Compensated Transfer Entropy as a Tool for Reliably Estimating Information Transfer in Physiological Time Series
AbstractWe present a framework for the estimation of transfer entropy (TE) under the conditions typical of physiological system analysis, featuring short multivariate time series and the presence of instantaneous causality (IC). The framework is based on recognizing that TE can be interpreted as the difference between two conditional entropy (CE) terms, and builds on an efficient CE estimator that compensates for the bias occurring for high dimensional conditioning vectors and follows a sequential embedding procedure whereby the conditioning vectors are formed progressively according to a criterion for CE minimization. The issue of IC is faced accounting for zero-lag interactions according to two alternative empirical strategies: if IC is deemed as physiologically meaningful, zero-lag effects are assimilated to lagged effects to make them causally relevant; if not, zero-lag effects are incorporated in both CE terms to obtain a compensation. The resulting compensated TE (cTE) estimator is tested on simulated time series, showing that its utilization improves sensitivity (from 61% to 96%) and specificity (from 5/6 to 0/6 false positives) in the detection of information transfer respectively when instantaneous effect are causally meaningful and non-meaningful. Then, it is evaluated on examples of cardiovascular and neurological time series, supporting the feasibility of the proposed framework for the investigation of physiological mechanisms. View Full-Text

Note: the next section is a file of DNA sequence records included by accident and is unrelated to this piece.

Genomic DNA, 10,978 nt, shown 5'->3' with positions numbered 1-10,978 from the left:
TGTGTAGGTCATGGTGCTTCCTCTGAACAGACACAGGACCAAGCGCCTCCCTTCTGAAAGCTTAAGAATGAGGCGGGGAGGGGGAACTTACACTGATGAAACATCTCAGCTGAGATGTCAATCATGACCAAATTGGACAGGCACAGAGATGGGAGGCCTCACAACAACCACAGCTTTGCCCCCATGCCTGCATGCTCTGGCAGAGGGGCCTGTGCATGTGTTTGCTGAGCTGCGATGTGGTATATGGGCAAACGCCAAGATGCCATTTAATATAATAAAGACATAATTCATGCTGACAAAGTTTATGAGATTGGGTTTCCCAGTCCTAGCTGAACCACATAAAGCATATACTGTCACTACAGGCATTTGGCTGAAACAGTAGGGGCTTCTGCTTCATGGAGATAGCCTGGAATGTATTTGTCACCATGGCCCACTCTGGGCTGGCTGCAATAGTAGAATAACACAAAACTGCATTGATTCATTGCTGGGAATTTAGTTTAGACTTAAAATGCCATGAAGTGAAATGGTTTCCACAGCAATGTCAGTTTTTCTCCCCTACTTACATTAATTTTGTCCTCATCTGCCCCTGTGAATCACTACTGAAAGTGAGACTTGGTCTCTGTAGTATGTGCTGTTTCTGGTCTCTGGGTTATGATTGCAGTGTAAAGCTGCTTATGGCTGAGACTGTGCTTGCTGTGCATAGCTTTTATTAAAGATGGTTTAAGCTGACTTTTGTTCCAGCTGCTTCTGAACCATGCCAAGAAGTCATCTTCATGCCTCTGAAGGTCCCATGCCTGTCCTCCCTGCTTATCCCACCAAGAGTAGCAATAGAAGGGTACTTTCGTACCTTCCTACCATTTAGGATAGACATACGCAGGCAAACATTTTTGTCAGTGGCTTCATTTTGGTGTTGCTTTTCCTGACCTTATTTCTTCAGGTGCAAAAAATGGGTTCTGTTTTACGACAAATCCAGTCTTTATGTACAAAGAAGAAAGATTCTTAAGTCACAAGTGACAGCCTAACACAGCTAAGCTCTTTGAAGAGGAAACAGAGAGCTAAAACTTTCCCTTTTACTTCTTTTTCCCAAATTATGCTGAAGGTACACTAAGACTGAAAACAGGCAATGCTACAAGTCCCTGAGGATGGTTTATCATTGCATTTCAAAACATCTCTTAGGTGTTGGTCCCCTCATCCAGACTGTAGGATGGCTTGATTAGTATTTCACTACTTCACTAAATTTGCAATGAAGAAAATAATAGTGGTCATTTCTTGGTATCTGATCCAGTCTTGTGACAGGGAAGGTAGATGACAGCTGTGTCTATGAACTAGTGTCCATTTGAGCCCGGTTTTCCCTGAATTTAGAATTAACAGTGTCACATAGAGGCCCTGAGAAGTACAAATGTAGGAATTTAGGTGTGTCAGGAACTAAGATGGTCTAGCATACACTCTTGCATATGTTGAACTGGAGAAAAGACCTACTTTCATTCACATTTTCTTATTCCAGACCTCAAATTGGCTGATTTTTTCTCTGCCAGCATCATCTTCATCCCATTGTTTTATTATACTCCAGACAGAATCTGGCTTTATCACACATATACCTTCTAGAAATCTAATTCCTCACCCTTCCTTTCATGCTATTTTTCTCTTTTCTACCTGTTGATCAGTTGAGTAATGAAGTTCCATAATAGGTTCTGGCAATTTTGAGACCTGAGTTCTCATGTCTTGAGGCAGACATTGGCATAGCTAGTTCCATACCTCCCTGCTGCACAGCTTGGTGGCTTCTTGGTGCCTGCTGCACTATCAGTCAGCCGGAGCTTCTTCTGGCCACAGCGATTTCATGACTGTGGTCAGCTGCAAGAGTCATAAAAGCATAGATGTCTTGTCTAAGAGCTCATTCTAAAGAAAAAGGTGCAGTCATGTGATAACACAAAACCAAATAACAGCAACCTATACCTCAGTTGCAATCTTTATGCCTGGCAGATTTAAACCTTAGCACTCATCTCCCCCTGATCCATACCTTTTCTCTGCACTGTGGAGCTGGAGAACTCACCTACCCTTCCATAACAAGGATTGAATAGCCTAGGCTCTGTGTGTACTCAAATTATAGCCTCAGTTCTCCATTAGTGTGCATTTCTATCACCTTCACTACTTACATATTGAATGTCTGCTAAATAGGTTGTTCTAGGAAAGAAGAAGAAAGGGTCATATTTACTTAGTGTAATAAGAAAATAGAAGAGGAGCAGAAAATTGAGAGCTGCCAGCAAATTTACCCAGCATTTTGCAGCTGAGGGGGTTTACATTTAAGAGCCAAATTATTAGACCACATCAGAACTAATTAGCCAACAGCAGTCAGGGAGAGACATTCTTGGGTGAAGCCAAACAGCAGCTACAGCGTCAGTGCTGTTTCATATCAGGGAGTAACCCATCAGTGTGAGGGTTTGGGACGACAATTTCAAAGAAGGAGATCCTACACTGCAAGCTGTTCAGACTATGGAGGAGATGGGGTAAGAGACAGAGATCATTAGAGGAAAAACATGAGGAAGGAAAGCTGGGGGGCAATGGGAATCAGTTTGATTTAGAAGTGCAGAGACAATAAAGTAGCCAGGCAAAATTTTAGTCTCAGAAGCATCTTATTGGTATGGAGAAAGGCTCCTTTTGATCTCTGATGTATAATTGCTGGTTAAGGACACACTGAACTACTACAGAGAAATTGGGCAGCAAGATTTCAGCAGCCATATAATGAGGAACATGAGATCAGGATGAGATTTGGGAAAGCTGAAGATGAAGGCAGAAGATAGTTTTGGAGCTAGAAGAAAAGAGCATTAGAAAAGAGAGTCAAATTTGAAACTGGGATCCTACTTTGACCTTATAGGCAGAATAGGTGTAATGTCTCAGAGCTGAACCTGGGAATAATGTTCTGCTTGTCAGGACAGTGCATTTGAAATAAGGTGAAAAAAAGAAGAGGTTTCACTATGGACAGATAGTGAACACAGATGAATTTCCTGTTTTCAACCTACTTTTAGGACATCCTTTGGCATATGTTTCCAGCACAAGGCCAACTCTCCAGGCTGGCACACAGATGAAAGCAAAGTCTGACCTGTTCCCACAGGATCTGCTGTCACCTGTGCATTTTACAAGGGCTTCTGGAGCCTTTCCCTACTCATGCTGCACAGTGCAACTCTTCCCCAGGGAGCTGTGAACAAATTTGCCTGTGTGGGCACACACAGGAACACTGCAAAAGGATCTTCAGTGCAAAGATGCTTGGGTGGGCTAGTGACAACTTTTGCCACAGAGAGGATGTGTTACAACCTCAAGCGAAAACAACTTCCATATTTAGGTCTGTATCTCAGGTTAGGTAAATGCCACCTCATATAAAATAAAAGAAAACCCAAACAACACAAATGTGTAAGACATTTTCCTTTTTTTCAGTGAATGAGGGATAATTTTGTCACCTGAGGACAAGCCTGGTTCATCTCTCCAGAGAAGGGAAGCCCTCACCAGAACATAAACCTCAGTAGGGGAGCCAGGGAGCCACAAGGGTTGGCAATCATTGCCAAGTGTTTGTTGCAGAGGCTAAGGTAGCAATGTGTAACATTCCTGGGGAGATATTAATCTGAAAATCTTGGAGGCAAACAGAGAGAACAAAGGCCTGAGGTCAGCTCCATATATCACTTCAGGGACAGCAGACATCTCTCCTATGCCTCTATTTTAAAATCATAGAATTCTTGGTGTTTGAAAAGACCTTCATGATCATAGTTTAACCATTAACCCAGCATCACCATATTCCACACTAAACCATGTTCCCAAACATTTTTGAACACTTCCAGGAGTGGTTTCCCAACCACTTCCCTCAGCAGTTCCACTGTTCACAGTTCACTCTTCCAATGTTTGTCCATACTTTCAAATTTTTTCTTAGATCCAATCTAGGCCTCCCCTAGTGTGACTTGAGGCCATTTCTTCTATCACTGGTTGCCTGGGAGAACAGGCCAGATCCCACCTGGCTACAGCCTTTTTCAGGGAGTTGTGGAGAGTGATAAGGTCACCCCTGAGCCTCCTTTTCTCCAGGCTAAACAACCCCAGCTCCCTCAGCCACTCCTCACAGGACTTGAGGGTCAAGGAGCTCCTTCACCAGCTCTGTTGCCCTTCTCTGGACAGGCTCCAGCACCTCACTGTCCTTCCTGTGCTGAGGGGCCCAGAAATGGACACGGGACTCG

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Faes, L.; Nollo, G.; Porta, A. Compensated Transfer Entropy as a Tool for Reliably Estimating Information Transfer in Physiological Time Series. Entropy 2013, 15, 198-219.
Faes L, Nollo G, Porta A. Compensated Transfer Entropy as a Tool for Reliably Estimating Information Transfer in Physiological Time Series. Entropy. 2013; 15(1):198-219.Chicago/Turabian Style
Faes, Luca; Nollo, Giandomenico; Porta, Alberto. 2013. "Compensated Transfer Entropy as a Tool for Reliably Estimating Information Transfer in Physiological Time Series." Entropy 15, no. 1: 198-219.